But Democratic leaders scrapped votes on the auto rescue, postponing until next month a politically tricky decision on whether to approve yet another unpopular bailout at a time of economic peril, or risk being blamed for the implosion of an industry that employs millions and has broad reach into all aspects of the U.S. economy.

"Until they show us the plan, we cannot show them the money," Speaker Nancy Pelosi, D-Calif., said at a hastily called news conference in the Capitol.

GM, Ford and Chrysler quickly issued statements promising to submit the blueprint the Democrats demanded.

Pelosi and Senate Majority Leader Harry Reid, D-Nev., said Congress might return to work in early December for a vote on aid to the carmakers -- but only if they show Congress they could use the funds to transform their struggling industry into a viable one.

For now, however, the Democrats said the aid plan lacked the support to pass Congress and be signed by Bush.

Bush and congressional Republicans had balked at Democrats' suggestion to draw emergency auto industry loans from the $700 billion Wall Street rescue fund. And most Democrats were unwilling to go along with a separate, bipartisan effort backed by the White House to temporarily divert an existing program to help carmakers produce vehicles that burn less gasoline to cover the companies immediate financial needs.

But with GM warning it could go under before year's end, Democratic leaders were unwilling to close up shop for the year and appear to turn a deaf ear to the industry. They called for a Big Three viability plan by Dec. 2, scheduled hearings that week on the report, and said a vote on a bailout could come the week of Dec. 8.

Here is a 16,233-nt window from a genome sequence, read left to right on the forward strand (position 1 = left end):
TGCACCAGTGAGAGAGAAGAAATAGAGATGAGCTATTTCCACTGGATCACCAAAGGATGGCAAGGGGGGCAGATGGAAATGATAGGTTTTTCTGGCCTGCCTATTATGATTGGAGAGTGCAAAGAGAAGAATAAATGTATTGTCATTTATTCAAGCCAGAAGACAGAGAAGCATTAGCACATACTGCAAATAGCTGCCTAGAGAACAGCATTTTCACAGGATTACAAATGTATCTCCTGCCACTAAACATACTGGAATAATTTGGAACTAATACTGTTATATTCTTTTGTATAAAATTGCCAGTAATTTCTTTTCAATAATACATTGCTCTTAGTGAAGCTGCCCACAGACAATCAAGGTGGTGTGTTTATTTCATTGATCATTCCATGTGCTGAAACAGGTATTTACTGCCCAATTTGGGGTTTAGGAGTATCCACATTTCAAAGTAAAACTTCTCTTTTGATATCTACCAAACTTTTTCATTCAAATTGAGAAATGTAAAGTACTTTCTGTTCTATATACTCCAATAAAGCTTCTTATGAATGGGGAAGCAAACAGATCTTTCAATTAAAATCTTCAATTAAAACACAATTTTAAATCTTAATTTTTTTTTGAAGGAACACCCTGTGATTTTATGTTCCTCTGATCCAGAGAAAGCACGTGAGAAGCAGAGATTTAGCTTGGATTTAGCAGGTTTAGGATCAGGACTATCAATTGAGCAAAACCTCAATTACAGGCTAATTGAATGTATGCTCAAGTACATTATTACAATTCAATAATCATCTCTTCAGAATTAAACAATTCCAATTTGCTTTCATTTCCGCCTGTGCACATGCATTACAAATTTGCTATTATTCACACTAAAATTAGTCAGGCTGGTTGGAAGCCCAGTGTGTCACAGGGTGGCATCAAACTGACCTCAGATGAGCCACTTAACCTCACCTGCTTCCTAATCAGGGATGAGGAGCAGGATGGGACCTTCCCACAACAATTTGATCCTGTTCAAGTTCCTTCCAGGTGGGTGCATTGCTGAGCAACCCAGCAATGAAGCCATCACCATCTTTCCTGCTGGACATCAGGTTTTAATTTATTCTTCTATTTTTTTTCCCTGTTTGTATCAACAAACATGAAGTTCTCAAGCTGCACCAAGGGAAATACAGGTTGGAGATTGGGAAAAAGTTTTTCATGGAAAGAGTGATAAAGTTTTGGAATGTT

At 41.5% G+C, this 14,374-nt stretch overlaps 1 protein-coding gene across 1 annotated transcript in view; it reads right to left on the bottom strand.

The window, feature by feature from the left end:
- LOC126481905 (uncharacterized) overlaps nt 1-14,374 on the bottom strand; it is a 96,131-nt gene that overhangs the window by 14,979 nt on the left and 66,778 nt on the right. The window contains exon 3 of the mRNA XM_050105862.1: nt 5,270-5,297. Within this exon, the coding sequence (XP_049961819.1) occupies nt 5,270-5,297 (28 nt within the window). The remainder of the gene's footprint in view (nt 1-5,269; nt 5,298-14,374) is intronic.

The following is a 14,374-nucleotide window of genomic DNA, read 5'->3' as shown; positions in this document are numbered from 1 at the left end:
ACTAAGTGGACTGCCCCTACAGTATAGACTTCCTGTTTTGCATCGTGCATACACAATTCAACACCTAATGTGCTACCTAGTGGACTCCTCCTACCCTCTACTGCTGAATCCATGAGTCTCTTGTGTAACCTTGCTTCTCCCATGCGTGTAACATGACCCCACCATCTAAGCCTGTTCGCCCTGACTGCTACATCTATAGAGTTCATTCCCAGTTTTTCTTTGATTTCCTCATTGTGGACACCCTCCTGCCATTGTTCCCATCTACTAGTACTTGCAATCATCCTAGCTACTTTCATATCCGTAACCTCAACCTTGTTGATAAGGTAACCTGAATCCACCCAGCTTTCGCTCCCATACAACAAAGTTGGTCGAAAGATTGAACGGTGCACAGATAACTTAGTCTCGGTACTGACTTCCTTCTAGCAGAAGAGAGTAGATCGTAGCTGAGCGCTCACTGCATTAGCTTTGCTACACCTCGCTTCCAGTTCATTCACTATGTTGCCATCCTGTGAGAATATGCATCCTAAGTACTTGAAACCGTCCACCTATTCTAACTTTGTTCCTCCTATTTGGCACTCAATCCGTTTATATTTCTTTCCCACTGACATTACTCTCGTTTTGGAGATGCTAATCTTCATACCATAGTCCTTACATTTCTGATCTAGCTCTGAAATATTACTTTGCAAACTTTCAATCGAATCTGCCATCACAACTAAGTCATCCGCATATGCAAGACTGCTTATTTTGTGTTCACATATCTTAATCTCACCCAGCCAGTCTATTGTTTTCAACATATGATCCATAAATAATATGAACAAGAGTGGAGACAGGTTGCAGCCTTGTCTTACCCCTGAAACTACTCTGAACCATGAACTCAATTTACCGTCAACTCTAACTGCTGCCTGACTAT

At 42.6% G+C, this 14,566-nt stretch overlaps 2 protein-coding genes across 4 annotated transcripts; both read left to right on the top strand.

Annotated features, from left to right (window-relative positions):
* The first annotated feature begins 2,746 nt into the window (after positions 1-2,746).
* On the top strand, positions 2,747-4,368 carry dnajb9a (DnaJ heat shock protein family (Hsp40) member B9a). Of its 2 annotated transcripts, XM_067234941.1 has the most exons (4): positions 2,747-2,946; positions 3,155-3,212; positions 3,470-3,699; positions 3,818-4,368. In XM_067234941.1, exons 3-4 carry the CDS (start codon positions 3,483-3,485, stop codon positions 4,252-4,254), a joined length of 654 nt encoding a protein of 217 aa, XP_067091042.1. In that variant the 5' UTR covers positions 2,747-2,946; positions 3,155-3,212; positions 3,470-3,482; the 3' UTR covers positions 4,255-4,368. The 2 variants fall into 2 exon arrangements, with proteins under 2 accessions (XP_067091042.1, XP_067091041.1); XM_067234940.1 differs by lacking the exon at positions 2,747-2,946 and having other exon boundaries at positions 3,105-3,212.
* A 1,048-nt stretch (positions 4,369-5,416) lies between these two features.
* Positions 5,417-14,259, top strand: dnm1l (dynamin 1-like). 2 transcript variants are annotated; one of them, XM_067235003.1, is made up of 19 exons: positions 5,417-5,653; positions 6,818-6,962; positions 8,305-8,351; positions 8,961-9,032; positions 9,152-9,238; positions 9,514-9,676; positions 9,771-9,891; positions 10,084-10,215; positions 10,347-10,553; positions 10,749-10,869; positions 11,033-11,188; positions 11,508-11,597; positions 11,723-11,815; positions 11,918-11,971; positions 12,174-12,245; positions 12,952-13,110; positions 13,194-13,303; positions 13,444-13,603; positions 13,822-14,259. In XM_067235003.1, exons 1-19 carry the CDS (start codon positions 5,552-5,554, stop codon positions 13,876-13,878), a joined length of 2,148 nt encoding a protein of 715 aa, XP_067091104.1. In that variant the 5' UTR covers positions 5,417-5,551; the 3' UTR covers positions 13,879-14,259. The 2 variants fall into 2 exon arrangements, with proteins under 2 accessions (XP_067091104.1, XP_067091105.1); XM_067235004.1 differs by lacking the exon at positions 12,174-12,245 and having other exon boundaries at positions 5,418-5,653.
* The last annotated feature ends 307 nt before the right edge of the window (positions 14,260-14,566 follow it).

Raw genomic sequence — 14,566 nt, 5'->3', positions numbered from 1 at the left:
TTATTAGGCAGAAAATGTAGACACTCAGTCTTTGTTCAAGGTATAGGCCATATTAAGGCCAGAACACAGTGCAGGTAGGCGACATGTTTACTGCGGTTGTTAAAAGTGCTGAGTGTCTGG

"Yes, we're kicking the can down the road, because that will give us the opportunity to do something positive," Reid said. "But that will only happen if they get their act together."

The White House criticized the delay, saying the plan to let the automakers tap the fuel-efficiency loans for their short-term cash needs should be considered.

"If there are lawmakers who want to help the automakers, and they have a path to do so, why are they going to kick the can down the road?" said Dana Perino, the White House press secretary.

The chief executives of the Big Three automakers appealed personally to lawmakers for the loans this week, saying their problem was the economic meltdown that has walloped their industry -- not that they were manufacturing unappealing cars.

But whatever support they found sagged when it became known that each of them had flown into Washington aboard multimillion-dollar corporate jets. Reid observed that was "difficult to explain" to taxpayers in his hometown of Searchlight, Nev.

Pelosi said she had little patience left for excuses from the carmakers on why they haven't turned their businesses around.

Beyond the auto industry, lawmakers said the public has little appetite for anything else that smacks of a bailout, following the backlash against the $700 billion financial rescue.

"There is a sense that we did not do a good enough job of safeguarding the use of those funds, or providing prevention against abuse. And you could not get, I believe, through either house of Congress today what some people might think was a repeat. That's why we need to take time," said Rep. Barney Frank, D-Mass.

Even if lawmakers return to vote, they are likely to insist on numerous conditions on any loans. Democrats and Republicans alike want the government to get a chance to share in future profits by the auto companies, require them to limit executives' pay packages and prohibit use of the funds for lobbying or paying shareholders dividends.